The UCC presents the most comprehensive and the most streamlined set of laws governing the conduct of business. I have had to use the UCC several times in the course of my professional life and also as a tool for personal development. The UCC offers a set of rules which are dealt with in seven articles of the code; general provisions, sales, leases, negotiable instruments, bank deposit, funds transfers, letters of credit, bulk transfers and bulk sales, warehousing, investment securities, and secured transactions.

In the past year, I learnt a lot both professionally and personally when I had to apply the provisions of the Uniform Commercial Code in a transaction. As a contract specialist, I deal with the leasing of equipment that is used for training. I am also involved in leasing of transportation and related services such as double-wide trailers, heated and cooled sleeping tents, light towers with generators, cell phones, refrigerated containers among a host of other services and goods.

Conducting this business, I have had to apply several of the provisions of the commercial code in bargaining for deals which has made the conduct of my business smoother. My business generally involves the leasing of the mentioned above goods and services. I have found that almost all of the aspects with regard to how I am to deal with my clientele and the government authorities are covered by the Uniform Commercial Code. The leasing business has a lot of pitfalls and if the rights and duties of all the parties are not adhered to, huge losses may result.

I once had a chance to apply section 2A-201 Statute of Frauds in a lease agreement. There was an informal agreement between a certain merchant and me for the supply of double-wide trailers. Since there had been made no formal lease contract and the agreement did not exceed $1000, I rescinded it and asked for better terms given that I had found new clients willing to pay more. I made use of the provisions of the Uniform Commercial Code to ask for better terms from the merchants and was able to convince them to offer me what I wanted.

Another time I had entered into an agreement with some merchant for the supply of lighted towers with generators as accessories. In this instance, I had the opportunity to apply section 2A-109 of the Uniform Commercial Code in order to protect my interests which I believed were threatened. Section 2A-109 of the code offers any party of the lease agreement an option of accelerating the performance of the agreement whenever they feel that their interests are threatened. Soon after entering into a contract with the merchant for the supply of the lighted towers, it came to my knowledge that his company was in the process of filing for bankruptcy. I had a strong conviction that the prospect of full performance of the contract was impaired by this action and hence demanded that I get bank guarantees before further engagement. I was able to get this since I was bale to prove that my interests were indeed threatened and as such I was justified to claim for more collateral.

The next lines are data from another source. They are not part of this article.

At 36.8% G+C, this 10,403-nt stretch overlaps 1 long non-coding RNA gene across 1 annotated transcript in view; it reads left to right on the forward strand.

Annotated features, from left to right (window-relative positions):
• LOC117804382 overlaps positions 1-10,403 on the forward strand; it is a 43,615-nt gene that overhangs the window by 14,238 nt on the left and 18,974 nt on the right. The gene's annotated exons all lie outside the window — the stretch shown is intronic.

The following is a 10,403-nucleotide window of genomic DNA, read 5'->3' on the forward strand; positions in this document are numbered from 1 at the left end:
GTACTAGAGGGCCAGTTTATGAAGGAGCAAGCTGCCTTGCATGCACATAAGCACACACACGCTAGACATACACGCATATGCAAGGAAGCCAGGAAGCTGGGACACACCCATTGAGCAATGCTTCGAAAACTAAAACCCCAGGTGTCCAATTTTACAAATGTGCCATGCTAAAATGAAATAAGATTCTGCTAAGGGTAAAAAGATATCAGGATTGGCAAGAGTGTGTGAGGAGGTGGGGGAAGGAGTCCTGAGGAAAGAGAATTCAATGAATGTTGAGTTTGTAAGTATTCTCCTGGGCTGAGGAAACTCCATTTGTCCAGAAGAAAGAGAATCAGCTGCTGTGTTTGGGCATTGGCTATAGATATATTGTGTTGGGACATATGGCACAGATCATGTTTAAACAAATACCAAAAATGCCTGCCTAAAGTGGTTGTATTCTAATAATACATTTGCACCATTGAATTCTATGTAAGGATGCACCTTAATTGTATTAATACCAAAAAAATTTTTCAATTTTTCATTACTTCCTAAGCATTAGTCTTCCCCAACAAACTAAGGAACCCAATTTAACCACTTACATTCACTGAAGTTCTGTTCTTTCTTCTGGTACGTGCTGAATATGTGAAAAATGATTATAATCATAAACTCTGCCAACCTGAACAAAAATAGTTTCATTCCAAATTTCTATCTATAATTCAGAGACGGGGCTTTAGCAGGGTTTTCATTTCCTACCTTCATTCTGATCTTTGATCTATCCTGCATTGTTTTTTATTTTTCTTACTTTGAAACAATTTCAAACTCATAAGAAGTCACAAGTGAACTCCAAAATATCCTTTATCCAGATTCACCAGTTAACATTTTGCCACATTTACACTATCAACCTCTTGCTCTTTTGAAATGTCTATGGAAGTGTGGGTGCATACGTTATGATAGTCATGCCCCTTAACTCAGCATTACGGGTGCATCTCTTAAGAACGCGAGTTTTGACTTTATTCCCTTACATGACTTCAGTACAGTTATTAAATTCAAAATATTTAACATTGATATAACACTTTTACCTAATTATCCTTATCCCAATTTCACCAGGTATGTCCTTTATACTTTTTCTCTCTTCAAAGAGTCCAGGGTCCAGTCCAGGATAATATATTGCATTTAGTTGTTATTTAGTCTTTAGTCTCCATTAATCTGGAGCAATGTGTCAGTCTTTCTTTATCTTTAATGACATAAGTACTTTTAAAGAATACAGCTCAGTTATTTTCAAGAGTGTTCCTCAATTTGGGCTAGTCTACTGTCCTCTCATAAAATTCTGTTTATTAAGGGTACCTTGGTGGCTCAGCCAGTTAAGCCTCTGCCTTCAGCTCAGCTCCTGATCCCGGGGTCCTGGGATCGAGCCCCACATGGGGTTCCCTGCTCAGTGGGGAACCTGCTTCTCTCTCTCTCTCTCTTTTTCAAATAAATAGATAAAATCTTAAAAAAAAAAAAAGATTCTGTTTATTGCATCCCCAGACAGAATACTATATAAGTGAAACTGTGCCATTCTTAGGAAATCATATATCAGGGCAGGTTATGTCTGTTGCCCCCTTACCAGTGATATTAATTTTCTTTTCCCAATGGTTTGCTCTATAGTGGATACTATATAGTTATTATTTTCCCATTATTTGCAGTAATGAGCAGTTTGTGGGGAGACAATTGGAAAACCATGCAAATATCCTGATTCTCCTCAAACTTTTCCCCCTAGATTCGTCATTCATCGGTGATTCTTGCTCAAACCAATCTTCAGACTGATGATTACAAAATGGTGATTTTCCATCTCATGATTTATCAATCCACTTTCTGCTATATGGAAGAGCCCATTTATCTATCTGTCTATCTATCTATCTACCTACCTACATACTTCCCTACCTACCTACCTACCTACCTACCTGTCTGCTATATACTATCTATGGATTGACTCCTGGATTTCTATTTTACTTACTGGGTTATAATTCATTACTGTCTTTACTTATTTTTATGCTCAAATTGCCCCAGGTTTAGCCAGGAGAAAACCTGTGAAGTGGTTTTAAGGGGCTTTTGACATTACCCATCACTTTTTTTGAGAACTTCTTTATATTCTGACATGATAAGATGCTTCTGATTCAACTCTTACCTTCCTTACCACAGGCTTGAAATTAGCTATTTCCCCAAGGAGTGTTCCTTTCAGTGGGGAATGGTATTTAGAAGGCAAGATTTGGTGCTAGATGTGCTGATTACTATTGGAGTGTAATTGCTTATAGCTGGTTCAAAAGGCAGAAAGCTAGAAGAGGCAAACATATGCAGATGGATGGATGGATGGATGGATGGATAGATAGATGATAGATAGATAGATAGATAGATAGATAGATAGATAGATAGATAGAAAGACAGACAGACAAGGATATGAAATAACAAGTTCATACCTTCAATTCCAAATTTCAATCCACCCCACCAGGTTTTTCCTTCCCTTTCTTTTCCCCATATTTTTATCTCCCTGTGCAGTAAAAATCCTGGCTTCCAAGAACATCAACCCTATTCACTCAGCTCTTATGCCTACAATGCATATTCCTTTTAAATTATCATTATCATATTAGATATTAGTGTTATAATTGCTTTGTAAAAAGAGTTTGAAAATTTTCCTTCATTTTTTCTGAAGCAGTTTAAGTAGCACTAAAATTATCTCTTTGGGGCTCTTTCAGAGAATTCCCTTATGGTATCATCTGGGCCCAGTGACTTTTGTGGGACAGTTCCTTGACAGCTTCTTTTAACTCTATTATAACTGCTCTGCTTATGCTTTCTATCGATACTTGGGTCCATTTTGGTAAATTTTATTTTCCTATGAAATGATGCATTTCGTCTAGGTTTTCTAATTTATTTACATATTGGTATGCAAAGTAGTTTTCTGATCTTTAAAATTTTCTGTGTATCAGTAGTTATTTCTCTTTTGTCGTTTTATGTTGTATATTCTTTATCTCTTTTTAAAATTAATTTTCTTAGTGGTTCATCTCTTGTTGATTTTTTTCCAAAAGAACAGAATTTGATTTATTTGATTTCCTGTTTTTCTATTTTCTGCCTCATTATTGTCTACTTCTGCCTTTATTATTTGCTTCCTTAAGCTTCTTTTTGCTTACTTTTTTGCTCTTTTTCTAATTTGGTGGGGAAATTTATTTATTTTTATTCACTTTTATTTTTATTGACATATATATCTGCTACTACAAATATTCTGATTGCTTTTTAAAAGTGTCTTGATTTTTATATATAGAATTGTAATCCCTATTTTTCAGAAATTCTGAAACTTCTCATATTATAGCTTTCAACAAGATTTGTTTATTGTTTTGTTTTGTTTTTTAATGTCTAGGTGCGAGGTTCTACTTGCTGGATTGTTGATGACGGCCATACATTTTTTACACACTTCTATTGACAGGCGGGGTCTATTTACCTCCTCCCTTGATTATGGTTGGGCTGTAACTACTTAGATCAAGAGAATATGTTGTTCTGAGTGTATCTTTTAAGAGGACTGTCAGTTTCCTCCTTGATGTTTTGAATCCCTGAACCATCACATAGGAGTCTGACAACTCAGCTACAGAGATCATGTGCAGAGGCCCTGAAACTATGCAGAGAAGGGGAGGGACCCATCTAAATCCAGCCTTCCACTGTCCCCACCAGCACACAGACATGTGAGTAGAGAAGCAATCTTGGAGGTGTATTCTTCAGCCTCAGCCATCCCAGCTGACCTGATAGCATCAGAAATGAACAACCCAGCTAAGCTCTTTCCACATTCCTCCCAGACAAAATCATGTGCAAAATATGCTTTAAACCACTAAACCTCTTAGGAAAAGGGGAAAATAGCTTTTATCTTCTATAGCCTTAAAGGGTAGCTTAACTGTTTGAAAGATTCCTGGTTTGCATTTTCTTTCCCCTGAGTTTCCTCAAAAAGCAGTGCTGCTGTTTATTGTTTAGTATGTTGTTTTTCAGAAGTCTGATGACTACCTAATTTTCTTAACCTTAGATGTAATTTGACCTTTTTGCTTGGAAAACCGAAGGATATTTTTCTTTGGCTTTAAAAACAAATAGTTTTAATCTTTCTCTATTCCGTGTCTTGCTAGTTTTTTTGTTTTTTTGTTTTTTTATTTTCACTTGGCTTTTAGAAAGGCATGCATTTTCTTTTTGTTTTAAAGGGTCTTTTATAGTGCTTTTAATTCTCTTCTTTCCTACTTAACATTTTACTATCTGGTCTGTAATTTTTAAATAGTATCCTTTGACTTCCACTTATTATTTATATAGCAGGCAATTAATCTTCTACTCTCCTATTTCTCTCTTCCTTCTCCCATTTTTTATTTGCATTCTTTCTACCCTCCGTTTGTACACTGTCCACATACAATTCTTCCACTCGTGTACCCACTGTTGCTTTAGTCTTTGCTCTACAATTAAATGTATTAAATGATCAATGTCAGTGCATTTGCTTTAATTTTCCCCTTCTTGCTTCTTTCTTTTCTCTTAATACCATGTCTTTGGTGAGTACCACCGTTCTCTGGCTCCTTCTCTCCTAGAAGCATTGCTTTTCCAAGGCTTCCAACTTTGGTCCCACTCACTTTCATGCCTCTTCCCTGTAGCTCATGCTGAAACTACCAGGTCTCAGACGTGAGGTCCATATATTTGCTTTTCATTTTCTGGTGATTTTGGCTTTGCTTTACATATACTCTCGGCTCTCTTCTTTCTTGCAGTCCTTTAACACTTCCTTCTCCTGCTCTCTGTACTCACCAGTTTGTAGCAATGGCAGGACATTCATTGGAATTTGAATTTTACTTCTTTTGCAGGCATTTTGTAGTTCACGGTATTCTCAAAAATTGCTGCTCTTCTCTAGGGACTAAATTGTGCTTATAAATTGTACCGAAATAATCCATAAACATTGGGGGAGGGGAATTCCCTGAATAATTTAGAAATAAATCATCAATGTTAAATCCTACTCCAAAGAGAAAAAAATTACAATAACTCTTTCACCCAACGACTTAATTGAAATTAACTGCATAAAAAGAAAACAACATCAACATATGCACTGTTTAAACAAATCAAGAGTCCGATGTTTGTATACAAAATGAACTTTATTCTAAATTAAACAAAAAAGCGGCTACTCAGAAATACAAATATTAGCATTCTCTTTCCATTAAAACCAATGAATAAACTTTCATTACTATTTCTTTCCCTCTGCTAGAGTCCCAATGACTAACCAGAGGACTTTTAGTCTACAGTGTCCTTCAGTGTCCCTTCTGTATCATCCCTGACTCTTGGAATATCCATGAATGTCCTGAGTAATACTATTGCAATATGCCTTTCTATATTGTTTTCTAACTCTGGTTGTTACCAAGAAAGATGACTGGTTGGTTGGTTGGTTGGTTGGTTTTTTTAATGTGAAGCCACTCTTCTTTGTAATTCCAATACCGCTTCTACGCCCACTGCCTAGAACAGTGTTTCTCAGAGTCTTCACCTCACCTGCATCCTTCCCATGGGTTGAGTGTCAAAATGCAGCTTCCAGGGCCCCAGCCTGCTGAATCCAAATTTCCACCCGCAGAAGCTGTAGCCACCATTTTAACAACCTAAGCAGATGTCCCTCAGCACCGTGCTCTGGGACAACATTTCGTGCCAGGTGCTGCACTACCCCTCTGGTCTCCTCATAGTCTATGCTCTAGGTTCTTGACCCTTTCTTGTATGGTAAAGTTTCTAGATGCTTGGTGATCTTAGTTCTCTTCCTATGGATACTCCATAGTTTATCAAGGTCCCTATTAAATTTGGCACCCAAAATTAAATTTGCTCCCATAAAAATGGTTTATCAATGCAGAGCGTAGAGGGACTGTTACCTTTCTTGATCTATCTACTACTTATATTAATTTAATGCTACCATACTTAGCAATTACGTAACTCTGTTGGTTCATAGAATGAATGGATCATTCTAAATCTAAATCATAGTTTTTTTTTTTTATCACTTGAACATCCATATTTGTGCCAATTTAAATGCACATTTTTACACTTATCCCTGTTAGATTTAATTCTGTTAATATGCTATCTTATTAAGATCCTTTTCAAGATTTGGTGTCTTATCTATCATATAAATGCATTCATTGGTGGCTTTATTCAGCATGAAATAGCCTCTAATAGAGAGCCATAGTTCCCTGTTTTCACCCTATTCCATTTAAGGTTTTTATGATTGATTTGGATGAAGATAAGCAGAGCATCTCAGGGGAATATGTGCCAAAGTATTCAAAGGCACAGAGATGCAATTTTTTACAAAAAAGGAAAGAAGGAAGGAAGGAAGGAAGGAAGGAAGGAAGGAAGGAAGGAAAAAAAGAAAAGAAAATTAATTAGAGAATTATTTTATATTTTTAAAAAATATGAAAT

I applied the Uniform Commercial Code part 2A-205 in a certain agreement I had entered into with a certain merchant for the lease of cell phones and related accessories. The lease agreement stated that the merchant was to claim the goods at a later unspecified date. Section 2A-209 makes an offer that is signed by both parties to be irrevocable even in the instance of the lack of consideration. While this may be so, I terminated the contract upon the expiry of three months on reliance upon the provision which states that the lease contract may lapse upon the expiry of reasonable time or a period exceeding three months. Though the merchant had paid some money, I deemed that holding the contract open would expose the business to potential losses since the goods are tied up in a contract which did not have a specific performance date.

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